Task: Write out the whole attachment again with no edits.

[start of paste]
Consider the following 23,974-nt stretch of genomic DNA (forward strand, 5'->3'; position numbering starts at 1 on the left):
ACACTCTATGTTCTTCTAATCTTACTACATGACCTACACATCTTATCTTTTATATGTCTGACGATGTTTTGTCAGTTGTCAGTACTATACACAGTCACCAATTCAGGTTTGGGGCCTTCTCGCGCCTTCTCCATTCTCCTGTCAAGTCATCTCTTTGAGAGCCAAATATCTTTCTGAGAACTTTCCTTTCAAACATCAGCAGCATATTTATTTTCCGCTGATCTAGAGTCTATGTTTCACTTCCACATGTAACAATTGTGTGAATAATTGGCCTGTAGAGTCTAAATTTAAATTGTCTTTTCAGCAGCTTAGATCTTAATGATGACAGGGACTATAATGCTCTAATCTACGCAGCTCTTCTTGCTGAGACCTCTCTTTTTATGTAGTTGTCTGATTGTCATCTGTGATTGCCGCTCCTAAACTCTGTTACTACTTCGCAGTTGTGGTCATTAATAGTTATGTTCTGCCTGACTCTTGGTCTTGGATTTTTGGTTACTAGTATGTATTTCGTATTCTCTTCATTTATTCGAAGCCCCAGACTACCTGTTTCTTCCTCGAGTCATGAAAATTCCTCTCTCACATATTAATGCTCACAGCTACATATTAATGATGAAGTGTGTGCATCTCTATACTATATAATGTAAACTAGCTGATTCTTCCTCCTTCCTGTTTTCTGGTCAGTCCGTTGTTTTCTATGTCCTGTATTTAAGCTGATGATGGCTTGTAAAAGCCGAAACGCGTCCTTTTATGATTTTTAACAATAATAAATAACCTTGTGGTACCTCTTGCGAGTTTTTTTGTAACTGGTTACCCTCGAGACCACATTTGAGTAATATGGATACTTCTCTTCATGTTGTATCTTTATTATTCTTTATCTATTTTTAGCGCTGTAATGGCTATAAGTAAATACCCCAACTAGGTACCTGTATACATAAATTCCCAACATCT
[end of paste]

Consider the following 23,974-nt stretch of genomic DNA (forward strand, 5'->3'; position numbering starts at 1 on the left):
ACACTCTATGTTCTTCTAATCTTACTACATGACCTACACATCTTATCTTTTATATGTCTGACGATGTTTTGTCAGTTGTCAGTACTATACACAGTCACCAATTCAGGTTTGGGGCCTTCTCGCGCCTTCTCCATTCTCCTGTCAAGTCATCTCTTTGAGAGCCAAATATCTTTCTGAGAACTTTCCTTTCAAACATCAGCAGCATATTTATTTTCCGCTGATCTAGAGTCTATGTTTCACTTCCACATGTAACAATTGTGTGAATAATTGGCCTGTAGAGTCTAAATTTAAATTGTCTTTTCAGCAGCTTAGATCTTAATGATGACAGGGACTATAATGCTCTAATCTACGCAGCTCTTCTTGCTGAGACCTCTCTTTTTATGTAGTTGTCTGATTGTCATCTGTGATTGCCGCTCCTAAACTCTGTTACTACTTCGCAGTTGTGGTCATTAATAGTTATGTTCTGCCTGACTCTTGGTCTTGGATTTTTGGTTACTAGTATGTATTTCGTATTCTCTTCATTTATTCGAAGCCCCAGACTACCTGTTTCTTCCTCGAGTCATGAAAATTCCTCTCTCACATATTAATGCTCACAGCTACATATTAATGATGAAGTGTGTGCATCTCTATACTATATAATGTAAACTAGCTGATTCTTCCTCCTTCCTGTTTTCTGGTCAGTCCGTTGTTTTCTATGTCCTGTATTTAAGCTGATGATGGCTTGTAAAAGCCGAAACGCGTCCTTTTATGATTTTTAACAATAATAAATAACCTTGTGGTACCTCTTGCGAGTTTTTTTGTAACTGGTTACCCTCGAGACCACATTTGAGTAATATGGATACTTCTCTTCATGTTGTATCTTTATTATTCTTTATCTATTTTTAGCGCTGTAATGGCTATAAGTAAATACCCCAACTAGGTACCTGTATACATAAATTCCCAACATCT